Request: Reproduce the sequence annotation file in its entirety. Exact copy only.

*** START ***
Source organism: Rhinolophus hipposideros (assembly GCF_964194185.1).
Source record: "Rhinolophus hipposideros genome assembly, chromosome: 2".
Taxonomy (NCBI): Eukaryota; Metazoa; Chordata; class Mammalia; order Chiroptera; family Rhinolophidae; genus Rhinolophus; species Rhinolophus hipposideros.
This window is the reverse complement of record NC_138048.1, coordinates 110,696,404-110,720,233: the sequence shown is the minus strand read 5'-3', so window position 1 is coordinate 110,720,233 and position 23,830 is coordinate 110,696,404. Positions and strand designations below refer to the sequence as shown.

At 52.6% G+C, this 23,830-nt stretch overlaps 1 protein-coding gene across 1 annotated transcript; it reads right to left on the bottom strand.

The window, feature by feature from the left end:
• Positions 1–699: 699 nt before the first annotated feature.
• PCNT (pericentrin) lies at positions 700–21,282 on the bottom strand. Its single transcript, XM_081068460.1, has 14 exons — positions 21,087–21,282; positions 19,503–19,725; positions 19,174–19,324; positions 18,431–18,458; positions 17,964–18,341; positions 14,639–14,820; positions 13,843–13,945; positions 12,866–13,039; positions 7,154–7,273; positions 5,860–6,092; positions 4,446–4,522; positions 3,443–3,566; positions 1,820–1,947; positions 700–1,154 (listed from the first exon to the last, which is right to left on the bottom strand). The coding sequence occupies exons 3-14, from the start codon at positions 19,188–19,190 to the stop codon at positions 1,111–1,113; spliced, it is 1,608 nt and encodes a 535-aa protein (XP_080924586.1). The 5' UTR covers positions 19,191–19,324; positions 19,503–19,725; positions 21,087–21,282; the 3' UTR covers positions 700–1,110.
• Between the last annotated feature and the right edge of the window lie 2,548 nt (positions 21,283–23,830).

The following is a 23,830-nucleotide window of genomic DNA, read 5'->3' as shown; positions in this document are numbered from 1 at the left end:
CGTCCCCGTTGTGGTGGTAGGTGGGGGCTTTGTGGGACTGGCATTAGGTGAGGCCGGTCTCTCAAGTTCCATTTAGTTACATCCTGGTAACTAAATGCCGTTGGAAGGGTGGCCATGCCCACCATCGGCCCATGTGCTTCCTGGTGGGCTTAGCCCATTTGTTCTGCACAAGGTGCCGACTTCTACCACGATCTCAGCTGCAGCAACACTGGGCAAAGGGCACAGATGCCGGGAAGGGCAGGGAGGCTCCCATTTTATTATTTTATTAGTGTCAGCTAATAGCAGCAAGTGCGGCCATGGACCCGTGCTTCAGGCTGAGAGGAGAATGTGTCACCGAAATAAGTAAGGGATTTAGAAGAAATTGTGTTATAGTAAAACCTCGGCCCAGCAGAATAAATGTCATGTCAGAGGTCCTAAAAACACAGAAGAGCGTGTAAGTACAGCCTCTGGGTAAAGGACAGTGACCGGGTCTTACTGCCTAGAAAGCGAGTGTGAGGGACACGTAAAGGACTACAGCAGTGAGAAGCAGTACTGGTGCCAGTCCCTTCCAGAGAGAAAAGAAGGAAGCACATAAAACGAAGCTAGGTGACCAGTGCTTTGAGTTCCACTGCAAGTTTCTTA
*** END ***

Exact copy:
Source organism: Rhinolophus hipposideros (assembly GCF_964194185.1).
Source record: "Rhinolophus hipposideros genome assembly, chromosome: 2".
Taxonomy (NCBI): Eukaryota; Metazoa; Chordata; class Mammalia; order Chiroptera; family Rhinolophidae; genus Rhinolophus; species Rhinolophus hipposideros.
This window is the reverse complement of record NC_138048.1, coordinates 110,696,404-110,720,233: the sequence shown is the minus strand read 5'-3', so window position 1 is coordinate 110,720,233 and position 23,830 is coordinate 110,696,404. Positions and strand designations below refer to the sequence as shown.

At 52.6% G+C, this 23,830-nt stretch overlaps 1 protein-coding gene across 1 annotated transcript; it reads right to left on the bottom strand.

The window, feature by feature from the left end:
• Positions 1–699: 699 nt before the first annotated feature.
• PCNT (pericentrin) lies at positions 700–21,282 on the bottom strand. Its single transcript, XM_081068460.1, has 14 exons — positions 21,087–21,282; positions 19,503–19,725; positions 19,174–19,324; positions 18,431–18,458; positions 17,964–18,341; positions 14,639–14,820; positions 13,843–13,945; positions 12,866–13,039; positions 7,154–7,273; positions 5,860–6,092; positions 4,446–4,522; positions 3,443–3,566; positions 1,820–1,947; positions 700–1,154 (listed from the first exon to the last, which is right to left on the bottom strand). The coding sequence occupies exons 3-14, from the start codon at positions 19,188–19,190 to the stop codon at positions 1,111–1,113; spliced, it is 1,608 nt and encodes a 535-aa protein (XP_080924586.1). The 5' UTR covers positions 19,191–19,324; positions 19,503–19,725; positions 21,087–21,282; the 3' UTR covers positions 700–1,110.
• Between the last annotated feature and the right edge of the window lie 2,548 nt (positions 21,283–23,830).

The following is a 23,830-nucleotide window of genomic DNA, read 5'->3' as shown; positions in this document are numbered from 1 at the left end:
CGTCCCCGTTGTGGTGGTAGGTGGGGGCTTTGTGGGACTGGCATTAGGTGAGGCCGGTCTCTCAAGTTCCATTTAGTTACATCCTGGTAACTAAATGCCGTTGGAAGGGTGGCCATGCCCACCATCGGCCCATGTGCTTCCTGGTGGGCTTAGCCCATTTGTTCTGCACAAGGTGCCGACTTCTACCACGATCTCAGCTGCAGCAACACTGGGCAAAGGGCACAGATGCCGGGAAGGGCAGGGAGGCTCCCATTTTATTATTTTATTAGTGTCAGCTAATAGCAGCAAGTGCGGCCATGGACCCGTGCTTCAGGCTGAGAGGAGAATGTGTCACCGAAATAAGTAAGGGATTTAGAAGAAATTGTGTTATAGTAAAACCTCGGCCCAGCAGAATAAATGTCATGTCAGAGGTCCTAAAAACACAGAAGAGCGTGTAAGTACAGCCTCTGGGTAAAGGACAGTGACCGGGTCTTACTGCCTAGAAAGCGAGTGTGAGGGACACGTAAAGGACTACAGCAGTGAGAAGCAGTACTGGTGCCAGTCCCTTCCAGAGAGAAAAGAAGGAAGCACATAAAACGAAGCTAGGTGACCAGTGCTTTGAGTTCCACTGCAAGTTTCTTA